November 29, 2016

Q4 Culture

Scott Brownhill

Notes from #Q4orce: Building and disrupting at Q4 Toronto Hackathon 2016

Home > Q4 Culture > Notes from #Q4orce: Building and disrupting at Q4 Toronto Hackathon 2016

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Last week, #Q4orce did what we do best: collaborate to improve our products and solve problems as a team. Blue sky was not the limit as six teams formed at Q4’s first Toronto hackathon, leading to great new features for our products, customer service and process solutions, and improved integration between platforms.

We did have a winner, but what we also have are six workable solutions to come from all hackathon teams. The goal was simple: make Q4 better. With a four-hour deadline, there was no time to waste.

I was surprised to learn that forming a team would actually be one of the biggest challenges. Leading up to the event, we created a chat room to recruit teammates — but it quickly  turned into a meme-filled noise factory filled with questions: Do you have a team? Who’s recruiting? 

So much for that idea.

Hackathons are by nature chaotic — they create an environment where only the best ideas bubble up to the surface and thrive. Without limits on the size of our teams and the kinds of ideas we could have, we started to focus on creativity and innovation over certainty and order. We could ignore the roadmap, the backlog, the revenue, and the processes. Finally, we could build what we wanted.

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Winners of Q4 Hackathon 2016.

Six teams. Six ideas. Infinite possibilities.

Teams formed, based on shared interests. On Hackathon day, I walked around the office and found myself eavesdropping on a few ideas. While it did seem like some ideas and groups were premeditated, it didn’t really matter — we were coming together to build something outside of our business plan.

It was cool to see the motivation and inspiration that was unlocked when no restrictions were in place. Some teams worked on new features to existing products, while others focused on internal tools or simply solved problems that weren’t obvious to the rest of the company.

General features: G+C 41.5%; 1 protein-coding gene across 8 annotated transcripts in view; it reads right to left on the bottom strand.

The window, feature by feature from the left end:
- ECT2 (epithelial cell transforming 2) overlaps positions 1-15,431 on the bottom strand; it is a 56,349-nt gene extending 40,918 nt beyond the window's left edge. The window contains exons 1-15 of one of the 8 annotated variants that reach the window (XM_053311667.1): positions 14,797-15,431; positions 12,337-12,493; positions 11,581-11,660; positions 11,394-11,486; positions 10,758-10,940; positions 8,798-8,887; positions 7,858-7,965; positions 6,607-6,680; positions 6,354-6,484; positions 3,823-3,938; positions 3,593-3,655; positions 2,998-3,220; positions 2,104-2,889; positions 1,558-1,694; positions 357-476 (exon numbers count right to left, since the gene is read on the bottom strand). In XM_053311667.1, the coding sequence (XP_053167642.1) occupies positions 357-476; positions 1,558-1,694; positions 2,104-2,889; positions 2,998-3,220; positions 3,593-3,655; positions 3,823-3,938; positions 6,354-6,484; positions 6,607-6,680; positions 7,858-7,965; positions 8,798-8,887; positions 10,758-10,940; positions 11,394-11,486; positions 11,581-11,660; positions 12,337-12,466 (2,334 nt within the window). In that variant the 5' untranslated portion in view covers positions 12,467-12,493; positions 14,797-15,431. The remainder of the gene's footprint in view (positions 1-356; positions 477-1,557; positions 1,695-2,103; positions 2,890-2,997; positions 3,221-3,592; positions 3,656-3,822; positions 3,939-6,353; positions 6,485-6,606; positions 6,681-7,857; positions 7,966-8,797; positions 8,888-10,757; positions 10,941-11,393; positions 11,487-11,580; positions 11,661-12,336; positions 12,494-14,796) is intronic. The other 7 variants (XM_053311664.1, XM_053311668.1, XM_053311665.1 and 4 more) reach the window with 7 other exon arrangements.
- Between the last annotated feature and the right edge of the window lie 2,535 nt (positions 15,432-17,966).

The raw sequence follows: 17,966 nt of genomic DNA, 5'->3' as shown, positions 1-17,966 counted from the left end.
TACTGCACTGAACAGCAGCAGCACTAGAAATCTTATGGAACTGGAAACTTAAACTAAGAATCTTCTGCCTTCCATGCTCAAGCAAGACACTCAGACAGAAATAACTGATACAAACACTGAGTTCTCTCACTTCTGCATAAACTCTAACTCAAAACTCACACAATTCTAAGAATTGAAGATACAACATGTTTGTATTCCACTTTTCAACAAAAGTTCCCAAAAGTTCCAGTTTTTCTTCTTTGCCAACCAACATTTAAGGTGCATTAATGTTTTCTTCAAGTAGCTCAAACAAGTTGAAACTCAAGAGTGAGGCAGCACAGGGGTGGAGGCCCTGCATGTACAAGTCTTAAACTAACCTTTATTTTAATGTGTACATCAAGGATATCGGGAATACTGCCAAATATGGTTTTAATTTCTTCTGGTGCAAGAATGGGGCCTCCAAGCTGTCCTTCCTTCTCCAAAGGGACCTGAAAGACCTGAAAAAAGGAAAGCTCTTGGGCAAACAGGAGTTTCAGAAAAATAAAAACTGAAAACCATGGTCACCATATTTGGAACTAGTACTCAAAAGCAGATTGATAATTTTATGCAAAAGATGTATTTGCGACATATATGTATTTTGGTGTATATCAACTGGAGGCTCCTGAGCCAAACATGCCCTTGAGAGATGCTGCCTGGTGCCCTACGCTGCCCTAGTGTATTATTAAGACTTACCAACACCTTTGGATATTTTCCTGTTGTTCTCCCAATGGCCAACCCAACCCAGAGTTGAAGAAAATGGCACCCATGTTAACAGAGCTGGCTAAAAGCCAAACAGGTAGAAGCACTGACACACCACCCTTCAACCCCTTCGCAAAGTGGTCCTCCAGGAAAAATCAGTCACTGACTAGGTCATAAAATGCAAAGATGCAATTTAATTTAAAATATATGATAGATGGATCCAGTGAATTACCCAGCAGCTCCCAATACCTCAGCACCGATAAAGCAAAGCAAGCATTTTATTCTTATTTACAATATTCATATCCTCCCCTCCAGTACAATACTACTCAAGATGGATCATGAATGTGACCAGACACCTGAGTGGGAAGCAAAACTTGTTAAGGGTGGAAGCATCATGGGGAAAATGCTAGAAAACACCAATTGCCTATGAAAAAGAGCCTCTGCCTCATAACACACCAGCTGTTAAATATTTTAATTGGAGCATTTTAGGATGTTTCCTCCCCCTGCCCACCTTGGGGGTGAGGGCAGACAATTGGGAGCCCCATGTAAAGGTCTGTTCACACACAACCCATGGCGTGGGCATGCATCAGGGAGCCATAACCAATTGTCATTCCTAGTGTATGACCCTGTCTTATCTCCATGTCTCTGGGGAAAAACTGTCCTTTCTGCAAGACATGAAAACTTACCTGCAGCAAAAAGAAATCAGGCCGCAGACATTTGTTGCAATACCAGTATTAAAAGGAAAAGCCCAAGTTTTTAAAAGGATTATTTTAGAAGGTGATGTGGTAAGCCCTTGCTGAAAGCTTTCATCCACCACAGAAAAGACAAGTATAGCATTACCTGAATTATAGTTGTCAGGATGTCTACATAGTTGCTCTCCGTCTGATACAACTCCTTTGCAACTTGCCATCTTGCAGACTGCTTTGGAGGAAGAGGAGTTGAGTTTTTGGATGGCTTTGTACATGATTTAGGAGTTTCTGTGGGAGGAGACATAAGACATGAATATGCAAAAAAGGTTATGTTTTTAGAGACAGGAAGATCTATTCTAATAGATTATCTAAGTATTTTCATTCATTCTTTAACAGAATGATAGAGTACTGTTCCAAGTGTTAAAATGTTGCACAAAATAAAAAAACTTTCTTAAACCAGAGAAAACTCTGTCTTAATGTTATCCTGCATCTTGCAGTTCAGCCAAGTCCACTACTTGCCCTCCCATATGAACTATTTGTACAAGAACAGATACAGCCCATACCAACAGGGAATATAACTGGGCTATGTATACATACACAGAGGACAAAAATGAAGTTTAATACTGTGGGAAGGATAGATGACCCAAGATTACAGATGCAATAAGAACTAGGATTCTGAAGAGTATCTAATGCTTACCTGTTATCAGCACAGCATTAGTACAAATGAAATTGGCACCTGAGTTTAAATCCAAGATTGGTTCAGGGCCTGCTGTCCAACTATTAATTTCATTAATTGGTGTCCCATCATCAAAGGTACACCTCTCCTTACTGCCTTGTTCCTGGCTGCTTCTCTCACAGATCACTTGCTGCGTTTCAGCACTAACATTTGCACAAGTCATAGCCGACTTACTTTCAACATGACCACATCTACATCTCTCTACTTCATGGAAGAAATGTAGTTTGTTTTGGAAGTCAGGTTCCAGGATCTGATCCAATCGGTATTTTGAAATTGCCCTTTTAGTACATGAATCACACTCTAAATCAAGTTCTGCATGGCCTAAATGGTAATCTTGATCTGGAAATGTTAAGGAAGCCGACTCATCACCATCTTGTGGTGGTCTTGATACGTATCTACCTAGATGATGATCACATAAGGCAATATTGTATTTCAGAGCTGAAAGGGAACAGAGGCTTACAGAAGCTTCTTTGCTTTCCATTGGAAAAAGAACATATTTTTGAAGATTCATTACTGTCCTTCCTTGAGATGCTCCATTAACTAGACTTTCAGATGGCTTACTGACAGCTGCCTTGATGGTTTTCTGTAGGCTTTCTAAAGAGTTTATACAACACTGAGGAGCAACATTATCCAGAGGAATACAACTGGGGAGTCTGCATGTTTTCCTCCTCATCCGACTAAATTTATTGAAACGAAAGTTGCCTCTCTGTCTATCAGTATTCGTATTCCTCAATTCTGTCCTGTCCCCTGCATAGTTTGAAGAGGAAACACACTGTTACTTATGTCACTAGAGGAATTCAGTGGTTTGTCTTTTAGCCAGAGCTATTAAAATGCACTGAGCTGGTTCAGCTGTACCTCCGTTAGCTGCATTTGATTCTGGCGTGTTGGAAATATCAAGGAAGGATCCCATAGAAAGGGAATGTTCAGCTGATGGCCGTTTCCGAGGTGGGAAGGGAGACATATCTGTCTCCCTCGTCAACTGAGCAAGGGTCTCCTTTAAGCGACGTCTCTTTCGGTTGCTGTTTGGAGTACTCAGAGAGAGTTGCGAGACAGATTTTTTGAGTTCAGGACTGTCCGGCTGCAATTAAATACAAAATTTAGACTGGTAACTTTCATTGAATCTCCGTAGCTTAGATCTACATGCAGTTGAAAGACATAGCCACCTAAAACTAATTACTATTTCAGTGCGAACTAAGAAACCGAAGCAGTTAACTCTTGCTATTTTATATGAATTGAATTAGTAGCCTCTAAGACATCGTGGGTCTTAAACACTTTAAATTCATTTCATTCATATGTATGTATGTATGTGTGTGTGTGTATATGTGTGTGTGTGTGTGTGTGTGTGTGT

A passion for the product.

As a product owner, I have a running list of features and requests in the back of my mind at all times. It was tough for me to shake the urge to focus on features currently in development over something new or unique to the hackathon. Luckily I found a group of like-minded people who were passionate about the same roadmap item as myself: a new feature for Q4 Desktop (more on this in the future!).

We were a team of seven, made up of two product owners, two quality assurance members, and three full stack developers. With a larger team, the work felt similar to our day-to-day; however, with the four-hour time window, we all had to ramp up our contributions. The hackathon was a great way to test what we’ve learned this year about scrum and the agile development process.

Our team ended up with a minimum viable product and an extensive backlog of improvements and new features. The product owners defined all necessary requirements, provided content and references where needed, and prioritized the backlog in a way that ensured we had something deliverable. The QA team tested as-it-happened, even setting up a test automation framework for a final QA pass. The developers developed, and when something took too long, they would drop it in favour of the next backlog item.

 

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Hackathon team members had mere hours to discuss, build, and present their product to the group.

The verdict: hackathons create positive pressure.

The hackathon saw not only the creation of some innovative ideas, but it also gave us a chance to test ourselves and our scrum practices. When you allow teams to form around ideas instead of processes, you ignite a passion for the product. When a team works collaboratively on the roadmap, it ensures all voices are heard and respected. And finally,  enforcing an aggressive deadline on the development cycle can force you to strip away the “nice to have” features in favour of delivering something of value.

The teams were committed, challenged, focused, and respected — and the results were unbelievable. I look forward to applying these values to our broader product team, and I can’t wait to see what we come up with at the next Q4 Hackathon.

You can be part of our growing team: we’re looking for full stack developers to help design, disrupt, and build with us every day. Apply to be part of #Q4orce here.

Written By Scott Brownhill

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